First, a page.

Frederick Chopin has to be one of the most iconic composers of his age. In so many ways he embodies the Romantic image of a composer; genius, mysterious, sufferer, and poet. Chopin lived a difficult life plagued as he was with poor health that hampered his career and eventually saw him die at a perilously young age.
In the brief time, Chopin was able to work he composed some of the most adored pieces of piano music that emerged from the Romantic era. His dedication to the piano coupled with his astonishing virtuosity as a pianist advanced piano composition into uncharted territory. Perhaps what Chopin has become synonymous with is deeply expressive music that appears to relay dark sadness. In this article, I will highlight those compositions of Chopin that for many hold this characteristic.
Chopin Saddest Pieces
1. Piano Sonata No. 2, Op. 35, III. Marche funèbre: Lento
Chopin is perhaps not known for his Piano Sonatas, and this is perhaps because he did not spend any considerable time writing them in the way he did nocturnes, preludes, and études. Nevertheless, these sonatas for piano are substantial and important works in the Chopin catalog.
This sonata was composed around 1839 and subsequently published a year later in 1840. It has become one of the most popular sonatas not least because of this third movement that carries the ominous title of ‘Funeral March’. It is thought that Chopin composed the March first with the other movements following quickly after. The movement begins with what sounds like a tolling bell at a tempo marked ‘Lento’. In the dark key of B flat minor, this opening has come to epitomize the concept of death, loss, and sadness.
2. Nocturne No 20; in C Sharp Minor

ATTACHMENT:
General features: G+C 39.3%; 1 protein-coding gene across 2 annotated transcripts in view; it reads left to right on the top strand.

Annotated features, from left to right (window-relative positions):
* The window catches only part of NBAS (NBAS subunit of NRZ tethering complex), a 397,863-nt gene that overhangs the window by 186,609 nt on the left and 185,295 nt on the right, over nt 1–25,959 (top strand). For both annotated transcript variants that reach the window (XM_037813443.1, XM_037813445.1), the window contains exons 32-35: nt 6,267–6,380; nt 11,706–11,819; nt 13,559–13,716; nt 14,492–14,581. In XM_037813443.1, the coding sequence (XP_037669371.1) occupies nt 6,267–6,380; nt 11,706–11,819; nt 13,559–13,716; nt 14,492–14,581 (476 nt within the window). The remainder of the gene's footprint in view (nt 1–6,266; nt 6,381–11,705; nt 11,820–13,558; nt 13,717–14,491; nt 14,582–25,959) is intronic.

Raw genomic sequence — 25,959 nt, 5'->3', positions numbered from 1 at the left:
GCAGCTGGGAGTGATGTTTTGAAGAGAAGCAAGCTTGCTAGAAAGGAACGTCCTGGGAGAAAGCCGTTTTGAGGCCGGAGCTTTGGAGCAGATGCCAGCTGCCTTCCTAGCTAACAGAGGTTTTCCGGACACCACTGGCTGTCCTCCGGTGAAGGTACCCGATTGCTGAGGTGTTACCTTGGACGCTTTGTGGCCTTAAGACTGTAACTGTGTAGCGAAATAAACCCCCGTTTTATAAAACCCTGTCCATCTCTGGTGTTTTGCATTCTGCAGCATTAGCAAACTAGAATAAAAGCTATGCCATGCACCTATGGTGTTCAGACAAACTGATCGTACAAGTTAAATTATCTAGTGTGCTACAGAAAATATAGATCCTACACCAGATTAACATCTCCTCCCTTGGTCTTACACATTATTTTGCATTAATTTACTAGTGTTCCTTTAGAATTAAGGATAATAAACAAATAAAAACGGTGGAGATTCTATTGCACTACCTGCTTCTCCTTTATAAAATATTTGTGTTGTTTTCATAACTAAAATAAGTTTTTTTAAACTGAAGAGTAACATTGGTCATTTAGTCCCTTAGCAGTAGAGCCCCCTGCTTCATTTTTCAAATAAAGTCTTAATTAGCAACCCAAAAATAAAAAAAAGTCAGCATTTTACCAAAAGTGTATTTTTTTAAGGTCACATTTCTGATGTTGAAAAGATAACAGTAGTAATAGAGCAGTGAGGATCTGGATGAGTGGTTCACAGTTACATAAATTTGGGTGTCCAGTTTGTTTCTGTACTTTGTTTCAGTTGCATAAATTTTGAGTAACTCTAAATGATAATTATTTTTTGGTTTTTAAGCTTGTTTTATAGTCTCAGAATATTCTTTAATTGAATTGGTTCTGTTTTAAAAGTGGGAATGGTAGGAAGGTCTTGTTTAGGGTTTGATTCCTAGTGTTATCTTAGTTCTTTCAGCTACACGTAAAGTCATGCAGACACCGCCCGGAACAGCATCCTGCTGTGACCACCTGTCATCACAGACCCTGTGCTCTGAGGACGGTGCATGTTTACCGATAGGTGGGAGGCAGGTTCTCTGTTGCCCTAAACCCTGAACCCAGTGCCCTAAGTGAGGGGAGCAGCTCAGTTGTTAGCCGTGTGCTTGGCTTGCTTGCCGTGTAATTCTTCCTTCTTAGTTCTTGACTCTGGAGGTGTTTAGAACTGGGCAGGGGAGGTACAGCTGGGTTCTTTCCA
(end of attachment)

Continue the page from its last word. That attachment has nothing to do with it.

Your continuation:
The collection of Nocturnes that Chopin composed during his lifetime have become some of the best-loved and performed pieces in the pianist’s repertoire. Each of these Nocturnes is a world in miniature, individual, unique, meticulously crafted, and laden with meaning. The C sharp Nocturne is a work that has attracted much speculation and was only published twenty-six years after Chopin’s death. It is dedicated to Chopin’s older sister and he modestly describes it as an ‘exercise’ before his second piano concerto.
There is a melancholy timbre to the whole piece, pensive and haunted. The tempo marking is ‘Lento con gran espressione’ meaning very slow and with many expressions. The nocturne has a delicately serene melody that appears out of a thoughtful short introduction. I find it impossible to play or hear this nocturne without feeling some profound sense of loss or grief and its featured use in Polanski’s film ‘The Pianist’ only serves to reflect this.
3. Nocturne in C Minor Op. 48: no. 1
This nocturne was published in 1841 alongside the equally poignant F# minor Nocturne (Op. 48; No.2). Like many of Chopin’s works, the structure broadly adheres to a ternary form (ABA). What makes the C minor Nocturne stand out is the emotional turmoil and turbulence that Chopin imbues into music. It is often credited as a significant marker in Chopin’s compositional career, considered by many as a monumental achievement.